TNT Bar, Chicago 1974

This slide show is comprised of photographs taken in the winter of 1974. They are here to memorialize my father who as owner of the TNT bar and restaurant for 35 years provided a refuge to a group of people who worked in the meat packing industry in the heart of Chicago, Illinois. They were my father's extended family.

In 1940, my father was an intelligent teenage boy who had dreams of being a doctor and was called to duty during World War II to serve in the United States Army. He became a medic, serving in both Europe and the Pacific theatres, for the duration of the War.

He taught me the value of inclusiveness, where all people, no matter their origin, are to be treated as equals. He was a true humanitarian and philosopher.

The dreams of this young man were shattered during those War years, and in 1946 he and a friend opened the TNT bar. For 35 years until his retirement in 1981, he worked from 4:00 a.m. to 7:00 p.m. serving his clientele who worked during those same hours in the freezers of the local meat packing companies. The first shift would come into the bar at 4:00 a.m. to purchase a pint of whiskey to take into the freezers to help them keep the sub-zero temperatures from taking their toll. They would come back for lunch and then return to the freezers to complete their day's work. Another shift would work until about 5:00 p.m. and then come into the bar and socialize until 7:00 p.m., at which time the bar would close and everyone went home.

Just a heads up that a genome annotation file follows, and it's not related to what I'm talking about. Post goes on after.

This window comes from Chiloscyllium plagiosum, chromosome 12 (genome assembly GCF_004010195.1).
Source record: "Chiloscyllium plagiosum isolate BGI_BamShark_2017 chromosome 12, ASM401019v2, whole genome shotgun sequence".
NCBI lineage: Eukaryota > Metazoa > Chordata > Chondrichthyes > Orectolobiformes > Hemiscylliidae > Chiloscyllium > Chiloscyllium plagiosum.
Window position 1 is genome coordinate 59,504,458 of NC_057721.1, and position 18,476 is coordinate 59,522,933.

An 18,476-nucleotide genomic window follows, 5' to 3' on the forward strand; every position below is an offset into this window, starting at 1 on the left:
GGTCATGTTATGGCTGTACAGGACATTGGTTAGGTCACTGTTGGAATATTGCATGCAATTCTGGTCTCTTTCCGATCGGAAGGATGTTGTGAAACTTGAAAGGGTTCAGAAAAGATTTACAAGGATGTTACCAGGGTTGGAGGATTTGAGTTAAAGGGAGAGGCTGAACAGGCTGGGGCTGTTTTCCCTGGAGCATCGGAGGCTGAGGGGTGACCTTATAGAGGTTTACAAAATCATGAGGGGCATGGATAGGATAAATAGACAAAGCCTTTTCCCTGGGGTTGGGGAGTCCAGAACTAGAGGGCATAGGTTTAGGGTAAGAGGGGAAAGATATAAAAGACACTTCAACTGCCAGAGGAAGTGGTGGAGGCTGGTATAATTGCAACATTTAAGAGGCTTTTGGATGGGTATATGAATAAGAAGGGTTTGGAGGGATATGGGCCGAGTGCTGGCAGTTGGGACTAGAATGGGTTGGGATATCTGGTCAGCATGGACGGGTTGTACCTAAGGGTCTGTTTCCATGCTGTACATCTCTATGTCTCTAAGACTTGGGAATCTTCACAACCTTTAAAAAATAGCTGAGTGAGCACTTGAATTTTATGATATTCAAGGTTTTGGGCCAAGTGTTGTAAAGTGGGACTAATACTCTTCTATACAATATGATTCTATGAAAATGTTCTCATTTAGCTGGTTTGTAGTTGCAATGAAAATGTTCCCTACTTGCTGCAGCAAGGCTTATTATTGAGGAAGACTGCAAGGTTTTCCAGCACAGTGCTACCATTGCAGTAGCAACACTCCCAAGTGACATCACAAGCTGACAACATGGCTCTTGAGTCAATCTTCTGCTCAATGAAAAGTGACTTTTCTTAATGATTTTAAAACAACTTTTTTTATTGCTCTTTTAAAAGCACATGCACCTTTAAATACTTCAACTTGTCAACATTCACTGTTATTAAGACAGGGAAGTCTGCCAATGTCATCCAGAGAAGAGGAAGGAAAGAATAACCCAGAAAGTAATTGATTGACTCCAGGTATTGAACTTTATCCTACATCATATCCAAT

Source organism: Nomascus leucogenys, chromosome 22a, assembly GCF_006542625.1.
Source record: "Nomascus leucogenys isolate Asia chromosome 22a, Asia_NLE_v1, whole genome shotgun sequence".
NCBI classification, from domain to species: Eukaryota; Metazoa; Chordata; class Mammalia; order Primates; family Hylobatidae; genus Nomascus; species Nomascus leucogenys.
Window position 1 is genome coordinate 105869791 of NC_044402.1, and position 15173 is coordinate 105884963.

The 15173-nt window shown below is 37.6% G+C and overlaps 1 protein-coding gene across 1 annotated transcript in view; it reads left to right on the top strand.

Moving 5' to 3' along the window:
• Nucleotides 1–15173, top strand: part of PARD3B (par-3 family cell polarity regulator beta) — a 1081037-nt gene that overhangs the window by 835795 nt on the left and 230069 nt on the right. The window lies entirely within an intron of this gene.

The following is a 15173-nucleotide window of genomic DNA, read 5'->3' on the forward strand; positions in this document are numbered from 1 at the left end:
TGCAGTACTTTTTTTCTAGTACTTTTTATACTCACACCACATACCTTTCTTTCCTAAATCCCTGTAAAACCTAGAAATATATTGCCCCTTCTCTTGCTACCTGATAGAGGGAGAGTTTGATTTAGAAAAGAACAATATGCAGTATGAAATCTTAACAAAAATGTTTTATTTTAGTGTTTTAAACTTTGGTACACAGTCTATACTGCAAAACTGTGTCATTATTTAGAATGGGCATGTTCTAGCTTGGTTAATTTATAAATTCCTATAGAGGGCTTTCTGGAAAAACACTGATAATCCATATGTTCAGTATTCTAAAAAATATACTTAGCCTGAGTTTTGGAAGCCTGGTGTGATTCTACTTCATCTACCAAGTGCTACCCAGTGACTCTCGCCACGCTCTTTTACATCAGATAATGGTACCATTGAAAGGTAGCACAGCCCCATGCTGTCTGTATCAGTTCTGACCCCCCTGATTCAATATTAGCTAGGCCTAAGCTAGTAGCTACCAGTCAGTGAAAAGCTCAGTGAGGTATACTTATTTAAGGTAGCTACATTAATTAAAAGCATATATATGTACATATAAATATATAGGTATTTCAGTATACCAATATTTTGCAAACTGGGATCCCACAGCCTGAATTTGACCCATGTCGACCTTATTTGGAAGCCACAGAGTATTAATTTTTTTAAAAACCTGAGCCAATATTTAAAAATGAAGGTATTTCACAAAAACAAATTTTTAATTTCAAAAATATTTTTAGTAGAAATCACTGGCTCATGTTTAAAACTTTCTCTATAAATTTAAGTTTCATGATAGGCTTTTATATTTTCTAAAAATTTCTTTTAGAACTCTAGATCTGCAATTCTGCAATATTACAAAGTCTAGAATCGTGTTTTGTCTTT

In 1974, my father required surgery on his eyes and I was called to assist him during that period. I flew to Chicago from San Francisco and tended the bar for about 10 weeks while my father convalesced. It was an experience I will never forget. I had no idea what my father's day-to-day life consisted of until that time. Many people I met had known him for more than 25 years and truly loved him and considered him a part of their extended family - and so I was also treated as part of that family. The bar was more than just a bar, it was a meeting place where people felt safe coming in from a harsh, and at times violent, environment.

On my last night at the bar before returning to California, I was treated to a going-away party and I took these photographs at that time. You need to imagine the "Bump" being played loudly on the juke box and a couple of dozen conversations going on at once. Smoke filled and alcohol scented the bar, and the party was alive and going strong.

It's only in retrospect that I see these photos depicting an historical slice of time and showing a culture surviving under harsh conditions, working hard to support themselves and their families in the continuing saga of America.

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